While brands duke it out to occupy the best of a dwindling supply of A-list retail locations here on terra firma, one family-restaurant chain has soundly out-sited its every competitor. How? By going to sea. For the last decade, the Lake Forest, Calif.-based retro-diner chain Johnny Rockets has been gradually setting up shop on a fleet of cruise ships operated by Royal Caribbean. We're not talking about licensed burgers on room-service menus, here. These are actual, freestanding restaurants, usually located on one of the upper decks toward the stern. To date, the chain has opened 10 of them. (Go to johnnyrockets.com/locations to see a list of the vessels.) The open-air locations allow the chain to feature both outdoor and indoor seating, and sport the façade and signage akin to ordinary sidewalk locations. Similarities aside, these floating restaurants are a world apart from their land-based brethren. Below, some branding pros and cons of serving burgers at sea:
• A captive audience in the most literal sense imaginable.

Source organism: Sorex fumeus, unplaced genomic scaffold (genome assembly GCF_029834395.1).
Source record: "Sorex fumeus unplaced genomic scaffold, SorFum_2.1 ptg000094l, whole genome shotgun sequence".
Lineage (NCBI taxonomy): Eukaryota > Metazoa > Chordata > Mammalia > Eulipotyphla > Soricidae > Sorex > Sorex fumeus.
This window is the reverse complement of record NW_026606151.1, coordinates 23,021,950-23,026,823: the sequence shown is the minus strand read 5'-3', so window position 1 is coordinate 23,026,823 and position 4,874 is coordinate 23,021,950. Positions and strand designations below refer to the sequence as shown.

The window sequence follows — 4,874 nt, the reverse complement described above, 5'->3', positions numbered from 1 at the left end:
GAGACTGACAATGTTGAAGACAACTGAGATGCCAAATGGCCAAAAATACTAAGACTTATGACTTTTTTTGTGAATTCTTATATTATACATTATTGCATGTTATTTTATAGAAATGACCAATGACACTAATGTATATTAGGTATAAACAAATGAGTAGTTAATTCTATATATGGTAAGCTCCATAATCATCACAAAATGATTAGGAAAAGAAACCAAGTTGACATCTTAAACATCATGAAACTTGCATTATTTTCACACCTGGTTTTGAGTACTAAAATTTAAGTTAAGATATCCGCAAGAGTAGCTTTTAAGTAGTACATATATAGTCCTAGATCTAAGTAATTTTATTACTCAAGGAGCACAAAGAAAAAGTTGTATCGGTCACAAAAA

• Sunset views sure beat what locations in Illinois can offer.
• No worries about a competing chain opening up just across the shuffleboard deck.
• A meal at Johnny's isn't included in the cruise ticket; these burgers are "extra-fare."
• If bad weather hits and the ship starts to roll, nobody's eating a damn thing.
• Occasional lifeboat drills can really kill a festive mood.
Aside from a few limited-time promos, Johnny corporate hasn't sought much press attention for these locations since the first one opened back in 2000, but maybe that's because they don't want to encourage imitators. After all, vacation blogs speak of lines forming outside the units, and when BrandFreak reached Johnny Rockets' vp of communications to ask if there were plans to open any more oceangoing grills, we were told: "Yes, as many as we can."
—Posted by Robert Klara